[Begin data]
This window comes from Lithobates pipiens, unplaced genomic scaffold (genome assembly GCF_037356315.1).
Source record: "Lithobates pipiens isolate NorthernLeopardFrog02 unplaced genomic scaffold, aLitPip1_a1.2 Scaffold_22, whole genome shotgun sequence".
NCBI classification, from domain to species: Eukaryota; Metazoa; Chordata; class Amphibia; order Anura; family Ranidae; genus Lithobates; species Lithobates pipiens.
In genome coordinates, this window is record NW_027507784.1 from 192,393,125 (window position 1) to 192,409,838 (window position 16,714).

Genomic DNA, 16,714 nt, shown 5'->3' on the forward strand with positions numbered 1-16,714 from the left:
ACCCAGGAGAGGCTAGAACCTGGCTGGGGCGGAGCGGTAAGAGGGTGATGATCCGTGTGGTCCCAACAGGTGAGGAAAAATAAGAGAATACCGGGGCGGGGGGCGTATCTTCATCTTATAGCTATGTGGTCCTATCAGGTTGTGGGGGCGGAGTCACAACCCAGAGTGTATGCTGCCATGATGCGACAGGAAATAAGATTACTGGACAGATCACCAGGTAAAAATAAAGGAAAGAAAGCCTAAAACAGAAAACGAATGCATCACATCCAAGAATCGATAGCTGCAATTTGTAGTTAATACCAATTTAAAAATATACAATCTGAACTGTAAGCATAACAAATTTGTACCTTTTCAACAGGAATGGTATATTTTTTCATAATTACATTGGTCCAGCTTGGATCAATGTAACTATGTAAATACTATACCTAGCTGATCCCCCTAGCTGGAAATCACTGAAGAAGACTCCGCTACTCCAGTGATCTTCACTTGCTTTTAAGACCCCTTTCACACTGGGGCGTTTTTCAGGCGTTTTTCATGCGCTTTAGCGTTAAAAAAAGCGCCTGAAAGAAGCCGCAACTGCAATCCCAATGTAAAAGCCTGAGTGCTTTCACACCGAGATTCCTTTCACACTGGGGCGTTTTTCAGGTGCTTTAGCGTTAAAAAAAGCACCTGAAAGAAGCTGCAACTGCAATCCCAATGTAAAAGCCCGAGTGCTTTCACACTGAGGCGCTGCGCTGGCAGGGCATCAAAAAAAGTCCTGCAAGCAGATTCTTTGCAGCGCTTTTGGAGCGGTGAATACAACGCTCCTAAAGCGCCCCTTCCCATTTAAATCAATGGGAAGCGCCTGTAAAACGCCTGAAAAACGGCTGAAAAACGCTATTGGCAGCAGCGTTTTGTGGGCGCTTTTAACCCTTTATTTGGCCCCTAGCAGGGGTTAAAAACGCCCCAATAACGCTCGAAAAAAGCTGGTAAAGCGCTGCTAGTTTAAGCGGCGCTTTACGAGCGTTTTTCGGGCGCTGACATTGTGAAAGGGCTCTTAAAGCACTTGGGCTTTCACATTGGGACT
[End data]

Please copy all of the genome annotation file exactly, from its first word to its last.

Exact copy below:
This window comes from Lithobates pipiens, unplaced genomic scaffold (genome assembly GCF_037356315.1).
Source record: "Lithobates pipiens isolate NorthernLeopardFrog02 unplaced genomic scaffold, aLitPip1_a1.2 Scaffold_22, whole genome shotgun sequence".
NCBI classification, from domain to species: Eukaryota; Metazoa; Chordata; class Amphibia; order Anura; family Ranidae; genus Lithobates; species Lithobates pipiens.
In genome coordinates, this window is record NW_027507784.1 from 192,393,125 (window position 1) to 192,409,838 (window position 16,714).

Genomic DNA, 16,714 nt, shown 5'->3' on the forward strand with positions numbered 1-16,714 from the left:
ACCCAGGAGAGGCTAGAACCTGGCTGGGGCGGAGCGGTAAGAGGGTGATGATCCGTGTGGTCCCAACAGGTGAGGAAAAATAAGAGAATACCGGGGCGGGGGGCGTATCTTCATCTTATAGCTATGTGGTCCTATCAGGTTGTGGGGGCGGAGTCACAACCCAGAGTGTATGCTGCCATGATGCGACAGGAAATAAGATTACTGGACAGATCACCAGGTAAAAATAAAGGAAAGAAAGCCTAAAACAGAAAACGAATGCATCACATCCAAGAATCGATAGCTGCAATTTGTAGTTAATACCAATTTAAAAATATACAATCTGAACTGTAAGCATAACAAATTTGTACCTTTTCAACAGGAATGGTATATTTTTTCATAATTACATTGGTCCAGCTTGGATCAATGTAACTATGTAAATACTATACCTAGCTGATCCCCCTAGCTGGAAATCACTGAAGAAGACTCCGCTACTCCAGTGATCTTCACTTGCTTTTAAGACCCCTTTCACACTGGGGCGTTTTTCAGGCGTTTTTCATGCGCTTTAGCGTTAAAAAAAGCGCCTGAAAGAAGCCGCAACTGCAATCCCAATGTAAAAGCCTGAGTGCTTTCACACCGAGATTCCTTTCACACTGGGGCGTTTTTCAGGTGCTTTAGCGTTAAAAAAAGCACCTGAAAGAAGCTGCAACTGCAATCCCAATGTAAAAGCCCGAGTGCTTTCACACTGAGGCGCTGCGCTGGCAGGGCATCAAAAAAAGTCCTGCAAGCAGATTCTTTGCAGCGCTTTTGGAGCGGTGAATACAACGCTCCTAAAGCGCCCCTTCCCATTTAAATCAATGGGAAGCGCCTGTAAAACGCCTGAAAAACGGCTGAAAAACGCTATTGGCAGCAGCGTTTTGTGGGCGCTTTTAACCCTTTATTTGGCCCCTAGCAGGGGTTAAAAACGCCCCAATAACGCTCGAAAAAAGCTGGTAAAGCGCTGCTAGTTTAAGCGGCGCTTTACGAGCGTTTTTCGGGCGCTGACATTGTGAAAGGGCTCTTAAAGCACTTGGGCTTTCACATTGGGACT